tumeric and cancerThe spice turmeric is best known for giving Indian curries and chutneys their distinctive flavor and yellow tint. Yet this herb is almost as well-known for its many health benefits, including its anti-inflammatory properties, which may help combat cancer. A recent study in the journal Nutrition and Cancer finds that curcumin—a compound in turmeric—halts the growth of pancreatic cancer, particularly when combined with omega-3 fatty acids.

Pancreatic cancer is one of the deadliest of all cancers. Only about three percent of patients survive five years after being diagnosed. “One major challenge is the lack of appropriate technologies for early diagnosis, and most pancreatic cancer patients will be diagnosed at a very late stage,” explains Chinthalapally V. Rao, PhD, professor in Medical Oncology and Director of the Cancer Chemoprevention Program at the University of Oklahoma Cancer Institute.

Currently chemotherapy with gemcitabine is the main treatment for pancreatic cancer, but doctors are anxious to find new therapies that will improve survival and reduce side effects. “Our aim is to develop alternative strategies to prevent and treat high-risk pancreatic cancer patients using non-toxic, naturally occurring agents,” Dr. Rao says.

Because inflammation plays a key role in pancreatic cancer development, scientists have recently focused on anti-inflammatory medications such as nonsteroidal anti-inflammatory drugs (NSAIDs). Yet these drugs can pose serious heart risks, and researchers have been on the hunt for treatments with a better safety profile.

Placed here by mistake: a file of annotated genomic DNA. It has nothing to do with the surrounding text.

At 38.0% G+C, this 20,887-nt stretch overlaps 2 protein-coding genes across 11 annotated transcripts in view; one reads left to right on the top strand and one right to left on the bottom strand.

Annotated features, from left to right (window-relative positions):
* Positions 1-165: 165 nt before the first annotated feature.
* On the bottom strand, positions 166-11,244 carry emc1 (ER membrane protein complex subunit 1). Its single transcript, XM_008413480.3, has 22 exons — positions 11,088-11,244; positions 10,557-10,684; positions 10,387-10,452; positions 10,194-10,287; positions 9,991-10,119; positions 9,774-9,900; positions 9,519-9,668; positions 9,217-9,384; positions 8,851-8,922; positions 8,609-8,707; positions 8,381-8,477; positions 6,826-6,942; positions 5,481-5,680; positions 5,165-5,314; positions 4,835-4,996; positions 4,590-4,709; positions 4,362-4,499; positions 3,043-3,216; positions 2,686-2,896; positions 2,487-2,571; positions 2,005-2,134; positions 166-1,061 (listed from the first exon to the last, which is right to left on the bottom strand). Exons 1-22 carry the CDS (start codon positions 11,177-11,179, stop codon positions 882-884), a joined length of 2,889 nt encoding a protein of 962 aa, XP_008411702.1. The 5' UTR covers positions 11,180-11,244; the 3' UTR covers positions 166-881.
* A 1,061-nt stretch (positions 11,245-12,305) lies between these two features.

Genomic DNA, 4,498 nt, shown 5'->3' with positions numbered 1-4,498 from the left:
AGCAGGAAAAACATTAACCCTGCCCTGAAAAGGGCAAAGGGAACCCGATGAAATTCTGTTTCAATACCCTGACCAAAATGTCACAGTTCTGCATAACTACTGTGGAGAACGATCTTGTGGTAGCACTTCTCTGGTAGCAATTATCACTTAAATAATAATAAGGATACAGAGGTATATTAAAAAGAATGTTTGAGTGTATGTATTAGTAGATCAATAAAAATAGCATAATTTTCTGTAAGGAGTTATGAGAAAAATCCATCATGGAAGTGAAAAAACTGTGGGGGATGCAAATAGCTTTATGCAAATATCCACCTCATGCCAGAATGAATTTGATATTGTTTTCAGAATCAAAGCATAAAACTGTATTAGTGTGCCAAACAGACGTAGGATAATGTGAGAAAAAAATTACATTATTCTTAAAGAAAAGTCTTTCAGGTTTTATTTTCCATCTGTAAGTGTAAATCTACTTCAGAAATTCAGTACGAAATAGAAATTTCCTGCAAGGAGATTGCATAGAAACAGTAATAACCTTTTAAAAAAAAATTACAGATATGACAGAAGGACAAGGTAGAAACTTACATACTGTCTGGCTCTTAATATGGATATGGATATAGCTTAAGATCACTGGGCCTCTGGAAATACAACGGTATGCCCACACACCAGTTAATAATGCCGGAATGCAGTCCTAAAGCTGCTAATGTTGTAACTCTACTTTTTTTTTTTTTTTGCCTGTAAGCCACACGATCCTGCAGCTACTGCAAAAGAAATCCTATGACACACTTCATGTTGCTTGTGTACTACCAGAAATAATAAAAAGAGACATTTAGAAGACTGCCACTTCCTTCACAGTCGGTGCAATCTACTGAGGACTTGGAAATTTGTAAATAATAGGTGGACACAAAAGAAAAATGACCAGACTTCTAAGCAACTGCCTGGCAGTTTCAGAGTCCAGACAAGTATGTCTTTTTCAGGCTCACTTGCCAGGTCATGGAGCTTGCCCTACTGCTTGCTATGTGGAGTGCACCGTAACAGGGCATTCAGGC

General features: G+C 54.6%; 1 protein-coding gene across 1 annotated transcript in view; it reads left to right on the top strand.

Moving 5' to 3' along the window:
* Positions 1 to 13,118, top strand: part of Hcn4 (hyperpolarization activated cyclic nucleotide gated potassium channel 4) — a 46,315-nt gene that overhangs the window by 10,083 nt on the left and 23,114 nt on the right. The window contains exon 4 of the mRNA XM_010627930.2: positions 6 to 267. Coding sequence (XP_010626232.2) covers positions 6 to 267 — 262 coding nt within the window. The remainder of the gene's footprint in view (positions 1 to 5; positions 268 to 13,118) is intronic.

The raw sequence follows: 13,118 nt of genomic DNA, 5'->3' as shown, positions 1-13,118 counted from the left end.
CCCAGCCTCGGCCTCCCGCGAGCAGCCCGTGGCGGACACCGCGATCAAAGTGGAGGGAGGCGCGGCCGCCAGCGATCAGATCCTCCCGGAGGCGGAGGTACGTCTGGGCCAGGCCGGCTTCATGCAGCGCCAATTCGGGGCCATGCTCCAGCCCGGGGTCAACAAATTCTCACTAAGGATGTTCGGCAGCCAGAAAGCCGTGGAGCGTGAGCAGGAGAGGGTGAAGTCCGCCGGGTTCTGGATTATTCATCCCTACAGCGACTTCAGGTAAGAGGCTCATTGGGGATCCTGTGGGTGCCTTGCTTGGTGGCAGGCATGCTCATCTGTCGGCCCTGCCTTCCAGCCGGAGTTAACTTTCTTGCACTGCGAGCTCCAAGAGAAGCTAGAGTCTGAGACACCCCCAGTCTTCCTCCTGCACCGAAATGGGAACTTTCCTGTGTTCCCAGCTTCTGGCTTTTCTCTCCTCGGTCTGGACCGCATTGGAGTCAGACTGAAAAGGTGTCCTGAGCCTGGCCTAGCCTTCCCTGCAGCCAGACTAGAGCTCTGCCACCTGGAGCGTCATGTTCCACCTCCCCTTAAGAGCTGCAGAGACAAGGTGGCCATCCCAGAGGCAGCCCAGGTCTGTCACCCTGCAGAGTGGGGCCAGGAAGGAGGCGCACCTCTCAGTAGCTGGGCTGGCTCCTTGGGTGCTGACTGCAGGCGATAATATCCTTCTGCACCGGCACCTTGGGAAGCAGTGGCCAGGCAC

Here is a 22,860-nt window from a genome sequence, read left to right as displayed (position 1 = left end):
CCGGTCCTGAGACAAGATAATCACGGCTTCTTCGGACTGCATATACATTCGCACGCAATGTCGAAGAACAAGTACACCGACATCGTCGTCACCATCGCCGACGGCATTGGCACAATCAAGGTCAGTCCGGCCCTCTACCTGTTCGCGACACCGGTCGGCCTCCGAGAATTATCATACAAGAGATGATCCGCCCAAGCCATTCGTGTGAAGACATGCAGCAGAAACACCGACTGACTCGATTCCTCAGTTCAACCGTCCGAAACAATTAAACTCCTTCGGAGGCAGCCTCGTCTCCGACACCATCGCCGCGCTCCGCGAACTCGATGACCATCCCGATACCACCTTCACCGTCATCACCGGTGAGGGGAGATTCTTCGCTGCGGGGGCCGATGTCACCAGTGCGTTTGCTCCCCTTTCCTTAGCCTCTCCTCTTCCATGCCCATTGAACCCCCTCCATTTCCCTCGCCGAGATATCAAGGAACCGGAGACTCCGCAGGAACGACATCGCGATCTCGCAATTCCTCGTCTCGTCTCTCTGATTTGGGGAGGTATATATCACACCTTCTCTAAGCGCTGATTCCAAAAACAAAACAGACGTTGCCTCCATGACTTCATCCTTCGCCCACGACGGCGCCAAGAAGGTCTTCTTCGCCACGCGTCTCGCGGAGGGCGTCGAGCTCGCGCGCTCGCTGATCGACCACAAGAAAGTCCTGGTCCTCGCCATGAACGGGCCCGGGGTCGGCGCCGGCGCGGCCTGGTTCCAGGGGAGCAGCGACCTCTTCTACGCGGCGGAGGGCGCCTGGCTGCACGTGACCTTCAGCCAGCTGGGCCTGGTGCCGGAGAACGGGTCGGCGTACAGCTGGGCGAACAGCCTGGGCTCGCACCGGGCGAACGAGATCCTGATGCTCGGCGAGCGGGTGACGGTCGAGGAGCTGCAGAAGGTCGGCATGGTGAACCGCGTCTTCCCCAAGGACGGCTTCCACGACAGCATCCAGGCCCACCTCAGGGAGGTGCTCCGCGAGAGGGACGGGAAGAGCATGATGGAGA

Curcumin has been shown to inhibit enzymes linked to inflammation. Omega-3 fatty acids, found in cold-water fish such as salmon and sardines, also have anti-inflammatory properties. Past studies have found that both curcumin and omega-3s can help prevent cancer. Dr. Rao and his colleagues wanted to find out whether combining the two substances might have a cumulative effect, enhancing the cancer-fighting abilities of both substances.

First, the researchers tested out the effects of curcumin and the omega-3 docosahexaenoic acid (DHA) on pancreatic cancer cells in the laboratory. Both DHA and curcumin inhibited pancreatic cell growth and triggered the process of programmed cell death (apoptosis). When the two substances were combined, the effect was far more pronounced, increasing cancer cell death four- to eightfold.

Then, the researchers fed mice with pancreatic cancer tumors fish oil and curcumin separately, and together. The fatty acids reduced the tumor growth by 25 percent, and the curcumin by 43 percent. But when the two were combined, they reduced tumor growth by more than 70 percent. Both the fish oil and curcumin also reduced the activity of inflammation factors that are known to decrease survival in pancreatic cancer patients.

The researchers didn’t note any side effects from the treatment. “In fact, curcumin is one of the safest agents ever tested in cancer prevention,” Dr. Rao says.

Human clinical trials are in the works. Until the results are available, patients being treated for pancreatic cancer can discuss the benefits of this therapy with their doctor. Both fish oil and curcumin are available in supplement form, and are used to prevent a variety of diseases. Before using any supplement you should speak to your licensed healthcare practitioner.

Swamy MV, Citineni B, Patlolla JMR, Mohammed A, Zhang Y, Rao CV. Prevention and treatment of pancreatic cancer by curcumin in combination with omega-3 fatty acids. Nutrition and Cancer. 2008;60:81-89.

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